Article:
if (!(Object.Equals(prop.Value, prop.OriginalValue)))
                    {
                        oldValues.AppendLine(string.Format("{0}: {1}", prop.Name, prop.OriginalValue));
                        newValues.AppendLine(string.Format("{0}: {1}", prop.Name, prop.Value));
                    }
                }
            }

            foreach (var prop in entity.Details.Properties.All().OfType<IEntityReferenceProperty>())
            {
                if (prop.Name != "Id")
                {
                    if (!(Object.Equals(prop.Value, prop.OriginalValue)))
                    {
                        oldValues.AppendLine(string.Format("{0}: {1}", prop.Name, prop.OriginalValue));
                        newValues.AppendLine(string.Format("{0}: {1}", prop.Name, prop.Value));
                    }
                }
            }

            auditRecord.OriginalValues = oldValues.ToString();
            auditRecord.NewValues = newValues.ToString();
        }

        public static void CreateAuditTrailForInsert<E>(E entity, ApplicationData app) where E : IEntityObject
        {
            AuditTrail auditRecord = app.AuditTrails.AddNew();
            auditRecord.ChangeType = "Inserted";
            auditRecord.ReferenceId = (int)entity.Details.Properties["Id"].Value;
            auditRecord.ReferenceType = entity.Details.EntitySet.Details.Name;
            auditRecord.Updated = DateTime.Now;
            auditRecord.ChangedBy = Application.Current.User.FullName;
            StringBuilder newValues = new StringBuilder("Inserted Values :" + Environment.NewLine);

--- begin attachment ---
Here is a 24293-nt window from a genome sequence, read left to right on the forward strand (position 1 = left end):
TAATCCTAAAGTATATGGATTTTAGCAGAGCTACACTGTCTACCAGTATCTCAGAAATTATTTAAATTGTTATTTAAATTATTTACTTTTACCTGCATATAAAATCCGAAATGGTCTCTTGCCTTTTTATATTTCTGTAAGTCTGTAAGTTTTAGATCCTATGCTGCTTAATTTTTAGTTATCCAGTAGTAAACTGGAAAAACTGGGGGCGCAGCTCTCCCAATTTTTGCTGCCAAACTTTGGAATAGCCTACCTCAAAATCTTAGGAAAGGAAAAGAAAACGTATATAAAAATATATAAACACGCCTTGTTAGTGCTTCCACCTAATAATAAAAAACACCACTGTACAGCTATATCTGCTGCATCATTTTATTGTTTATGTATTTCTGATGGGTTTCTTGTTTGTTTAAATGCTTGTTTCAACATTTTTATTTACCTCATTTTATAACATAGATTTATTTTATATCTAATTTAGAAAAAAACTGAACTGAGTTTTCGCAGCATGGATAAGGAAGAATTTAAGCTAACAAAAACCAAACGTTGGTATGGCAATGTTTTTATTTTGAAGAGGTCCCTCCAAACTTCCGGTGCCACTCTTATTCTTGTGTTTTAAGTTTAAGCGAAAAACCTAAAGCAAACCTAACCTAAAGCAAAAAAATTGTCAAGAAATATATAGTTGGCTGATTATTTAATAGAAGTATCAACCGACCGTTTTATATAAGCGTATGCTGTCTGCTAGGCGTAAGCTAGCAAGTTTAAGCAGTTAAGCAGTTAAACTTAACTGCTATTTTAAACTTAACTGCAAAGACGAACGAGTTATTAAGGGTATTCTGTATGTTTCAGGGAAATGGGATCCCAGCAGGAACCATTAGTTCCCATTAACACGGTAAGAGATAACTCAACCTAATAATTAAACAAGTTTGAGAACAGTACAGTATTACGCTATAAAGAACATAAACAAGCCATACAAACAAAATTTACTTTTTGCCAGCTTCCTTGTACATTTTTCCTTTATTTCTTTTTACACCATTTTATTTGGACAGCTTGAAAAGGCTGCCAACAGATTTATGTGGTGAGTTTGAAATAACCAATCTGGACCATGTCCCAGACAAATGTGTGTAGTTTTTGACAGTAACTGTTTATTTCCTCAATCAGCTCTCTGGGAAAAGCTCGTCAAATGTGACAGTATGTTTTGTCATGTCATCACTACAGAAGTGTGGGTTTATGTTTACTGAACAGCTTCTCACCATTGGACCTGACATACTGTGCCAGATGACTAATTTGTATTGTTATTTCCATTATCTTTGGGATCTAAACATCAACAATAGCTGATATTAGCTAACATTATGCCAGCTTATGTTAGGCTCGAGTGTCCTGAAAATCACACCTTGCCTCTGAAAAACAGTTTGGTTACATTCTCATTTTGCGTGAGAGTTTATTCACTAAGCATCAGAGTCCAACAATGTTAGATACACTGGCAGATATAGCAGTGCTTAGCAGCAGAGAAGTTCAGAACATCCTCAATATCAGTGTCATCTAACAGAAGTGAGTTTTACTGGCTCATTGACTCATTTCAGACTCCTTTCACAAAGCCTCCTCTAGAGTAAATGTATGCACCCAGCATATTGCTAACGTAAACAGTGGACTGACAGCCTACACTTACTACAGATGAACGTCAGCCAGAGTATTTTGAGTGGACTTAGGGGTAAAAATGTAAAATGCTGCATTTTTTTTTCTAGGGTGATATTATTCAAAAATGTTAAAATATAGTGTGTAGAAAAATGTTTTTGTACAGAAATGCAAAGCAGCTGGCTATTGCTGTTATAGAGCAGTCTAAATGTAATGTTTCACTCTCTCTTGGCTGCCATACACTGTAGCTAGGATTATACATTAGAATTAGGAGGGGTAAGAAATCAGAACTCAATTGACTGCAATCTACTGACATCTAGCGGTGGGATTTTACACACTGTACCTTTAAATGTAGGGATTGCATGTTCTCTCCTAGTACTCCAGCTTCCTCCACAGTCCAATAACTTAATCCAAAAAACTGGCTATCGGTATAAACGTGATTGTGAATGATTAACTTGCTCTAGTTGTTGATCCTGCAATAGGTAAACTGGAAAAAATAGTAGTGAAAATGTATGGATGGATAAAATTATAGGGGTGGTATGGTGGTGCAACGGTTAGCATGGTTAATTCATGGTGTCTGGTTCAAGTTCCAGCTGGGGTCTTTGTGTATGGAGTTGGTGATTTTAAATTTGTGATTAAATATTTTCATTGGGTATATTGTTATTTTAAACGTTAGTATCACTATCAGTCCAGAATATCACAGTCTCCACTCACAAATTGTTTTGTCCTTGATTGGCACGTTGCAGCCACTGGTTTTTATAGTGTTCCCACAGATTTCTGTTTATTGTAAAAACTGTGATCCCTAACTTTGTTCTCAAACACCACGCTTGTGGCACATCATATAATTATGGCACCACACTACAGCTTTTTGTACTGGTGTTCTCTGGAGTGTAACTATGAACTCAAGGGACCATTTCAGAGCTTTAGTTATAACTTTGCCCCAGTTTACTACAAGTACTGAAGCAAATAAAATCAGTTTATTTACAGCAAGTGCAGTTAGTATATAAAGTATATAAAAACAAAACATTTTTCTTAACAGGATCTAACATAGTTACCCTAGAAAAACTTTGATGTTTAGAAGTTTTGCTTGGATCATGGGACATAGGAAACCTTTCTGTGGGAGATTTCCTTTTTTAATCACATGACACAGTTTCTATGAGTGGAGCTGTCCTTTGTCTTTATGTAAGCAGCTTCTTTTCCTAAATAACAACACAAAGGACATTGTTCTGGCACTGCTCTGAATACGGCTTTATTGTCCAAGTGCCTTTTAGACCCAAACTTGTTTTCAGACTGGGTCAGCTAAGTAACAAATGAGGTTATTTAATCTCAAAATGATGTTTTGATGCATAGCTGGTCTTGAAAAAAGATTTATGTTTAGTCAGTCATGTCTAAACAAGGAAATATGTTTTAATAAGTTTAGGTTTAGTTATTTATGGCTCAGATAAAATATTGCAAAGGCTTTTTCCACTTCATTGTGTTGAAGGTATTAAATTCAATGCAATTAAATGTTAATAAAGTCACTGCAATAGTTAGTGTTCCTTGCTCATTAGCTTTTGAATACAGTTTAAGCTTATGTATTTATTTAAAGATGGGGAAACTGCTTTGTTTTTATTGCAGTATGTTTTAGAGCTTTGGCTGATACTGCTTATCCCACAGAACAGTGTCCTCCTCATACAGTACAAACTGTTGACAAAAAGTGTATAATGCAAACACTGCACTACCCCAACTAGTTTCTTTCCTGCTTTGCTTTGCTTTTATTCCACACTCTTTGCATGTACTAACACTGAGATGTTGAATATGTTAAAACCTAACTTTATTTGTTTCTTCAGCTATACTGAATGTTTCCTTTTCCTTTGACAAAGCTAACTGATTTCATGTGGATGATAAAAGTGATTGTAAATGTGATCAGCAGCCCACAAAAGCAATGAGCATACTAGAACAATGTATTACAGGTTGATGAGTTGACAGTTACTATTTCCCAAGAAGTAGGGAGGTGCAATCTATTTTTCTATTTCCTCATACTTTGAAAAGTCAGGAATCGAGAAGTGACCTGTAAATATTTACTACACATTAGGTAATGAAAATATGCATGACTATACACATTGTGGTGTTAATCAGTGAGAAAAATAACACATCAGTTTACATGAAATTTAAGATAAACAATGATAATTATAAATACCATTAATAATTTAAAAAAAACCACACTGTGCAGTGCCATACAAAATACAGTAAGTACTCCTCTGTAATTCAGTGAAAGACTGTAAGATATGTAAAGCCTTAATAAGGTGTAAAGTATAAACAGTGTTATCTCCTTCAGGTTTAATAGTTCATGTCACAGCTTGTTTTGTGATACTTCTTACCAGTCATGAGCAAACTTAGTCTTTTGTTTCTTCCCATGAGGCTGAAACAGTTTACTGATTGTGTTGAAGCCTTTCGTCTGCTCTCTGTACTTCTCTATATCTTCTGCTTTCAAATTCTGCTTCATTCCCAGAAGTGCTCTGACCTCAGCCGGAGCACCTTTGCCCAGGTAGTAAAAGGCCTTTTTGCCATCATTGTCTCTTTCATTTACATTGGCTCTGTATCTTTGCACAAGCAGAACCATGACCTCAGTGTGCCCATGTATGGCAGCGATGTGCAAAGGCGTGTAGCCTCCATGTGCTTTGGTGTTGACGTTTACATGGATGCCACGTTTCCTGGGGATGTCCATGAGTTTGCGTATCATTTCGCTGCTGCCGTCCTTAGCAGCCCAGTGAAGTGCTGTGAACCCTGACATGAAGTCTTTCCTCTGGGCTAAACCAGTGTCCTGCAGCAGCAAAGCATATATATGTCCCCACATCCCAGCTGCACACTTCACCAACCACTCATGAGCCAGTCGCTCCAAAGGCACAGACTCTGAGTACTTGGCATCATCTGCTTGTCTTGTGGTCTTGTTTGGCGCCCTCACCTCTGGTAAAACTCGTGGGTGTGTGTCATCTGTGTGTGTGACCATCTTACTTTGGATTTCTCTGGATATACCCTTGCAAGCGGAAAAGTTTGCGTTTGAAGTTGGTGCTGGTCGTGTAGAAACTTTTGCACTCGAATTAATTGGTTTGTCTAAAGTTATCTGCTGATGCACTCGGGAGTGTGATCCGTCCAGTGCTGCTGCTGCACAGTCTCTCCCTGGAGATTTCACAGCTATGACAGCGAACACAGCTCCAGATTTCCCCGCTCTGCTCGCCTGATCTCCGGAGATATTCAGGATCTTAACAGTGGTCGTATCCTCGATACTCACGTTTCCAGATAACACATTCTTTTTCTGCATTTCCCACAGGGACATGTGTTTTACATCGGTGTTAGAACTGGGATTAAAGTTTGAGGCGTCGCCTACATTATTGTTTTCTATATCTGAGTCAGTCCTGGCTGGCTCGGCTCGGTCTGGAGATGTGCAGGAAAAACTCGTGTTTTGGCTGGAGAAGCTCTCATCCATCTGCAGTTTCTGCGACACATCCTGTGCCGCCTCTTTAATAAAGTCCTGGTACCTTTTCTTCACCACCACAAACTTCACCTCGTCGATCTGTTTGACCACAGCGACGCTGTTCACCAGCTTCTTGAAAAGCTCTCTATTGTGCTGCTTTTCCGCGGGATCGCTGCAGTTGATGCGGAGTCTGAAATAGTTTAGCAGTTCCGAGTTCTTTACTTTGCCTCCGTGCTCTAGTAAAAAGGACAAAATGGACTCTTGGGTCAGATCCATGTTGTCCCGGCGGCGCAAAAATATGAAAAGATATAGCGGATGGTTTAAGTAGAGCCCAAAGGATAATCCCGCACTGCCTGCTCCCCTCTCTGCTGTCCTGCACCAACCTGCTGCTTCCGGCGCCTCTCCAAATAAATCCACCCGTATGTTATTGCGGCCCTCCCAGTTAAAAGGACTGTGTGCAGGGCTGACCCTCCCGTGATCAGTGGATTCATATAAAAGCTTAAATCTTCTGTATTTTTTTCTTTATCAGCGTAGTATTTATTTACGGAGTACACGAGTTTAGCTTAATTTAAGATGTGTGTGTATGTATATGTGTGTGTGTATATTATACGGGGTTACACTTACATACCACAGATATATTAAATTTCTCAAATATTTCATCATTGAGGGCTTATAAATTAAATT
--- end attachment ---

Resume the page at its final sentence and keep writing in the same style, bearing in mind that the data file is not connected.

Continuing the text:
foreach (var prop in entity.Details.Properties.All().OfType<IEntityStorageProperty>())
            {
                if (prop.Name != "Id")
                {
                    newValues.AppendLine(string.Format("{0}: {1}",  prop.Name, prop.Value));
                }
            }

            foreach (var prop in entity.Details.Properties.All().OfType<IEntityReferenceProperty>())
            {
                if (prop.Name != "Id")
                {
                    newValues.AppendLine(string.Format("{0}: {1}", prop.Name, prop.Value));
                }
            }

            auditRecord.NewValues = newValues.ToString();
        }

        public static void CreateAuditTrailForDelete<E>(E entity, ApplicationData app) where E : IEntityObject
        {
            AuditTrail auditRecord = app.AuditTrails.AddNew();
            auditRecord.ChangeType = "Deleted";
            auditRecord.Updated = DateTime.Now;
            auditRecord.ChangedBy = Application.Current.User.FullName;
            auditRecord.ReferenceId = (int)entity.Details.Properties["Id"].Value;
            auditRecord.ReferenceType = entity.Details.EntitySet.Details.Name;
            StringBuilder oldValues = new StringBuilder("Deleted Values :" + Environment.NewLine);

            foreach (var prop in entity.Details.Properties.All().OfType<IEntityStorageProperty>())
            {
                if (prop.Name != "Id")
                {
                    oldValues.AppendLine(string.Format("{0}: {1}", prop.Name, prop.Value));
                }
            }

            foreach (var prop in entity.Details.Properties.All().OfType<IEntityReferenceProperty>())
            {
                if (prop.Name != "Id")
                {
                    oldValues.AppendLine(string.Format("{0}: {1}", prop.Name, prop.Value));
                }
            }